Hot Issues
spacer
Fringe Benefits Tax (FBT): employees’ private use of vehicles
spacer
ATO to contact clients over bank details
spacer
ATO claws back $850m in unpaid SG in FY 17-18
spacer
Appetite for property in SMSFs shows signs of life despite tough market
spacer
Superannuation gender gap narrowing, research shows
spacer
Identification numbers for directors
spacer
How financial advice helps create wealth.
spacer
Australia's vital statistics
spacer
Unlocking equity crowdfunding in Australia
spacer
$20m boost for SME clients looking to exporting
spacer
Work-Related Expenses
spacer
ATO updates crypto guidance
spacer
ATO zones in on hundreds of newly created reserves
spacer
Senate passes $20,000 instant asset write-off extension
spacer
Victorian Vacant Property Tax
spacer
Director Penalty Notices
spacer
ATO set to pounce on undisclosed income streams
spacer
In case you missed it – The company tax Bill that did pass Parliament.
spacer
GST spotlight headed to smaller end of town
spacer
Superannuation Amnesty – Maybe! Maybe Not!
spacer
ATO drills in car-sharing focus this tax time
spacer
What is Bankruptcy?
spacer
Update of Australia's vital statistics
spacer
ATO speaks on risk factors, surveillance triggers for FY19
spacer
ATO’s corporate residency guidance cops backlash
spacer
ATO dispels top tax time myths to clients as clampdown rolls out
spacer
Tools for budgeting, cash flow, Super and more ….
spacer
Guidance for SMSFs on transfer balance reporting
Article archive
spacer
Quarter 3 July - September 2018
spacer
Quarter 2 April - June 2018
spacer
Quarter 1 January - March 2018
spacer
Quarter 4 October - December 2017
spacer
Quarter 3 July - September 2017
spacer
Quarter 2 April - June 2017
spacer
Quarter 1 January - March 2017
spacer
Quarter 4 October - December 2016
spacer
Quarter 3 July - September 2016
spacer
Quarter 2 April - June 2016
spacer
Quarter 1 January - March 2016
spacer
Quarter 4 October - December 2015
spacer
Quarter 3 July - September 2015
spacer
Quarter 2 April - June 2015
spacer
Quarter 1 January - March 2015
spacer
Quarter 4 October - December 2014
Beware residency rules if moving overseas

SMSF trustees are often unaware that if they move overseas for an extended period of time, their SMSF may fall foul of the ATO’s residency rules and they may face a heavy tax bill.

     

In order to satisfy the residency rules, SMSFs must meet three conditions:

  1. It was established in Australia, or at least one of its assets is located in Australia.
  2. The central management and control of the fund is ordinarily in Australia.
  3. It either has no active members or it has active members who are Australian residents and who hold at least 50 per cent of:

  • the total market value of the fund’s assets attributable to super assets, or
  • the amounts that would be payable to active members if they leave the fund.

Generally speaking, the first condition is readily satisfied, but the other two can cause problems if members move overseas for a period of time, usually defined as over two years.

If these conditions aren’t met, then the fund can lose its complying status, which has significant tax implications. They include:

  • taxing assessable income of the SMSF at 47 per cent (or 45 per cent for income years before 2014/15), and
  • a one-off additional tax bill in the year that it becomes non-complying that would result in the fund losing almost half its assets.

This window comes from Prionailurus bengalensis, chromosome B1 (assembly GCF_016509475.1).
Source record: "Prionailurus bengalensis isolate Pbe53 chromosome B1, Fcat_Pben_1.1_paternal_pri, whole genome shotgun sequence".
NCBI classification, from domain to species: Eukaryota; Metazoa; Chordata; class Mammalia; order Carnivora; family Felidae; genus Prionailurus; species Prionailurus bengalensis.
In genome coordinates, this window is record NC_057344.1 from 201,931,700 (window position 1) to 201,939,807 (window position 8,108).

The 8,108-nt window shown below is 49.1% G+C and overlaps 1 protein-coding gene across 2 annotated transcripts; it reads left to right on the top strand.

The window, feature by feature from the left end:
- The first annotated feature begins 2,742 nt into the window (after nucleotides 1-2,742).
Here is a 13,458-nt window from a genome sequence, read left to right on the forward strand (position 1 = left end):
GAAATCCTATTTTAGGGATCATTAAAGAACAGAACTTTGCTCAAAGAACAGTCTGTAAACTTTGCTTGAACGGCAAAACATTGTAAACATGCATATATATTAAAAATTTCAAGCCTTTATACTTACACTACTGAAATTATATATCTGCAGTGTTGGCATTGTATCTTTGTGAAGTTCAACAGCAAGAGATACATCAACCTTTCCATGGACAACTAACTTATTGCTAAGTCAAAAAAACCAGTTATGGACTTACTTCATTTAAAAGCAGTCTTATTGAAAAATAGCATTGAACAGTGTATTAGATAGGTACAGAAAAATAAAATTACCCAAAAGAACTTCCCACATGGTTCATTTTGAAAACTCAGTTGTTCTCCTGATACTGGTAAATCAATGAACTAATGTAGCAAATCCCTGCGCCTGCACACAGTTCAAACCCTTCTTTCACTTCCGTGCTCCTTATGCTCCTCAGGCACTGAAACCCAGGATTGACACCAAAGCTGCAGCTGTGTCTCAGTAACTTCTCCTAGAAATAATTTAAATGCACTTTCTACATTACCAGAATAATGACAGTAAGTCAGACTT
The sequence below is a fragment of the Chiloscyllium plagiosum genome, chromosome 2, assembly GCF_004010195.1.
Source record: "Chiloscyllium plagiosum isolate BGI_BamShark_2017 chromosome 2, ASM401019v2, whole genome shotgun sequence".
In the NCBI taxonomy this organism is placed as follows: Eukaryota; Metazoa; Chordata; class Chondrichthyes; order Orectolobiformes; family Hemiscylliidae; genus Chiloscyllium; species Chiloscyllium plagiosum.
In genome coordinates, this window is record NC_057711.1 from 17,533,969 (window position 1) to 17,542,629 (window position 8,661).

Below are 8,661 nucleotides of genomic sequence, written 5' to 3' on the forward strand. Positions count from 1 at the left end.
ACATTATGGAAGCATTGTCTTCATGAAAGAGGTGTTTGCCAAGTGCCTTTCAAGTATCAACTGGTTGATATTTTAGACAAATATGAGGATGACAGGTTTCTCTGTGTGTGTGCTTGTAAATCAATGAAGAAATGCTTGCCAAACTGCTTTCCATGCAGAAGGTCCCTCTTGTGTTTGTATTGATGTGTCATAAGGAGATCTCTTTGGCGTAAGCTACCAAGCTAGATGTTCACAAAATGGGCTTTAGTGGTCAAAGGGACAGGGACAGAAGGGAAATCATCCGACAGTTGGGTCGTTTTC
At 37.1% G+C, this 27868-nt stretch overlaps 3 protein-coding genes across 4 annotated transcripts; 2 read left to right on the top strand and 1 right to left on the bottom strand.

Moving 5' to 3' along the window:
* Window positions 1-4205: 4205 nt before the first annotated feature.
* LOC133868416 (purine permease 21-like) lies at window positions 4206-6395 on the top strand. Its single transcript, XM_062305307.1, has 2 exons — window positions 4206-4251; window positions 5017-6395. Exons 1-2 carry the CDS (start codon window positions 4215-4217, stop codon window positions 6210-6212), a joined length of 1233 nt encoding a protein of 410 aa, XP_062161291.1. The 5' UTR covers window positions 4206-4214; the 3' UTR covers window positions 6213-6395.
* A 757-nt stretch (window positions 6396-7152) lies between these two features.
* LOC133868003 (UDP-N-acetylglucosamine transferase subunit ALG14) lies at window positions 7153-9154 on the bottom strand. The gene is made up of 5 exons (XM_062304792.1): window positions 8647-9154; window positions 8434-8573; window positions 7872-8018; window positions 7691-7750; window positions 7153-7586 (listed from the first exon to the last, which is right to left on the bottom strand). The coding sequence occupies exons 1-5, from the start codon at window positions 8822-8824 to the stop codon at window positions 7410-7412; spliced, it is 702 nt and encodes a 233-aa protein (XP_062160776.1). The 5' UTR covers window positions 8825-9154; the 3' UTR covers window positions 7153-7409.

So what are the options for SMSF trustees and members who are considering moving overseas temporarily or taking an extended trip?

If trustees know they will be away for more than two years, or even if they are planning a shorter trip but it may end up being permanent, they should take steps to protect their superannuation before heading off.

This could involve transferring their benefits to a public offer fund and winding up their SMSF.

Alternatively, if they want to keep their SMSF running, but do not currently have at least 50 per cent of trustees living in Australia to manage and control the fund, they should appoint additional resident trustees/members to the SMSF, for instance adult children.

They could also appoint a resident enduring power of attorney to act as SMSF trustee on their behalf while they are away. Or, if they have a corporate trustee, they could appoint an alternate director to act as trustee director in their absence.

The main difference between an alternate director and an enduring power of attorney is that the power of attorney can continue acting on behalf of the member in the event of their incapacity. However, the role of alternate director will cease if the trustee is incapacitated, that is, the role of director ceases.

They should also take steps to ensure the ‘active member’ condition is satisfied. Active members are those who are making contributions or rollovers to the SMSF. Therefore, even if the central management and control test is met, if an overseas SMSF member contributes to the fund, then the SMSF will become non-complying if the overseas members combined hold more than 50 per cent of the SMSF’s assets.

Contributions or rollovers for these overseas members can instead be made to a local public offer, retail or industry fund while overseas and then they can choose to transfer these benefits into their SMSF when they return to Australia.

In most cases, the best approach is for all members, local and overseas, to avoid making contributions or benefit rollovers to the fund while a fund member is overseas for an extended period.

While these steps are relatively straightforward, they need to be put in place before moving overseas. Therefore, SMSF trustees and members should ensure they talk with their advisers before undertaking any overseas moves.

Andrew Yee is director of superannuation and SMSF specialist at HLB Mann Judd Sydney.

By Andrew Yee
12 Apr 2018
www.smsmagazine.com.au